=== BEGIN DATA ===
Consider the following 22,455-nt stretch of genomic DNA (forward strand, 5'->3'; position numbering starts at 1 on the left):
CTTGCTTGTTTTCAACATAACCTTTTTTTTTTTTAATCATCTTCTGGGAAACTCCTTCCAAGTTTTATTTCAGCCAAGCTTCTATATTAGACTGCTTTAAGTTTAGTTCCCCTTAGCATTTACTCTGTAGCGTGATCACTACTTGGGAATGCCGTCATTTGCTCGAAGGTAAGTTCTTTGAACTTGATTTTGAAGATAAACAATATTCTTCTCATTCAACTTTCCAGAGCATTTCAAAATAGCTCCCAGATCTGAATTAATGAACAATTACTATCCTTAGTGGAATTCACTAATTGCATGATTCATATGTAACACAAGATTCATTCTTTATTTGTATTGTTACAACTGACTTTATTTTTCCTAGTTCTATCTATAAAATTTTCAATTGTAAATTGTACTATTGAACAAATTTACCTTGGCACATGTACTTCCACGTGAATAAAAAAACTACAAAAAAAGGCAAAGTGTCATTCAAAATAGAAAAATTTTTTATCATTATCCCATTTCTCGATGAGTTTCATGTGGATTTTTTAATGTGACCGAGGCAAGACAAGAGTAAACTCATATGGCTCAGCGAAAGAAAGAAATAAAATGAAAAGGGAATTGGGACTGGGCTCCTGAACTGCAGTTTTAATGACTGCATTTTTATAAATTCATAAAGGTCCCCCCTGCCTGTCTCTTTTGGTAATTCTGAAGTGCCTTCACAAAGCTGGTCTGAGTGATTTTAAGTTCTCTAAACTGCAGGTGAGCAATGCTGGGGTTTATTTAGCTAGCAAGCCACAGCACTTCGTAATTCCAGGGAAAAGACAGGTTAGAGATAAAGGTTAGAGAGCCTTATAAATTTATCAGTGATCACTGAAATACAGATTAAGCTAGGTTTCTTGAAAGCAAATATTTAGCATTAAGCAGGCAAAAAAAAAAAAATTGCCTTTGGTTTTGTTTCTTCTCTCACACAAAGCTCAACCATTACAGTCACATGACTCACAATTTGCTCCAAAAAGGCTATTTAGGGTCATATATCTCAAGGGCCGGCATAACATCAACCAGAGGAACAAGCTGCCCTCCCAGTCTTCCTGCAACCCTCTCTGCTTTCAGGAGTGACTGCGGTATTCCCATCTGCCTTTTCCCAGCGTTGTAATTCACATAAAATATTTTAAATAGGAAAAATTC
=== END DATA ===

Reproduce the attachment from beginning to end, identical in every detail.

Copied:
Consider the following 22,455-nt stretch of genomic DNA (forward strand, 5'->3'; position numbering starts at 1 on the left):
CTTGCTTGTTTTCAACATAACCTTTTTTTTTTTTAATCATCTTCTGGGAAACTCCTTCCAAGTTTTATTTCAGCCAAGCTTCTATATTAGACTGCTTTAAGTTTAGTTCCCCTTAGCATTTACTCTGTAGCGTGATCACTACTTGGGAATGCCGTCATTTGCTCGAAGGTAAGTTCTTTGAACTTGATTTTGAAGATAAACAATATTCTTCTCATTCAACTTTCCAGAGCATTTCAAAATAGCTCCCAGATCTGAATTAATGAACAATTACTATCCTTAGTGGAATTCACTAATTGCATGATTCATATGTAACACAAGATTCATTCTTTATTTGTATTGTTACAACTGACTTTATTTTTCCTAGTTCTATCTATAAAATTTTCAATTGTAAATTGTACTATTGAACAAATTTACCTTGGCACATGTACTTCCACGTGAATAAAAAAACTACAAAAAAAGGCAAAGTGTCATTCAAAATAGAAAAATTTTTTATCATTATCCCATTTCTCGATGAGTTTCATGTGGATTTTTTAATGTGACCGAGGCAAGACAAGAGTAAACTCATATGGCTCAGCGAAAGAAAGAAATAAAATGAAAAGGGAATTGGGACTGGGCTCCTGAACTGCAGTTTTAATGACTGCATTTTTATAAATTCATAAAGGTCCCCCCTGCCTGTCTCTTTTGGTAATTCTGAAGTGCCTTCACAAAGCTGGTCTGAGTGATTTTAAGTTCTCTAAACTGCAGGTGAGCAATGCTGGGGTTTATTTAGCTAGCAAGCCACAGCACTTCGTAATTCCAGGGAAAAGACAGGTTAGAGATAAAGGTTAGAGAGCCTTATAAATTTATCAGTGATCACTGAAATACAGATTAAGCTAGGTTTCTTGAAAGCAAATATTTAGCATTAAGCAGGCAAAAAAAAAAAAATTGCCTTTGGTTTTGTTTCTTCTCTCACACAAAGCTCAACCATTACAGTCACATGACTCACAATTTGCTCCAAAAAGGCTATTTAGGGTCATATATCTCAAGGGCCGGCATAACATCAACCAGAGGAACAAGCTGCCCTCCCAGTCTTCCTGCAACCCTCTCTGCTTTCAGGAGTGACTGCGGTATTCCCATCTGCCTTTTCCCAGCGTTGTAATTCACATAAAATATTTTAAATAGGAAAAATTC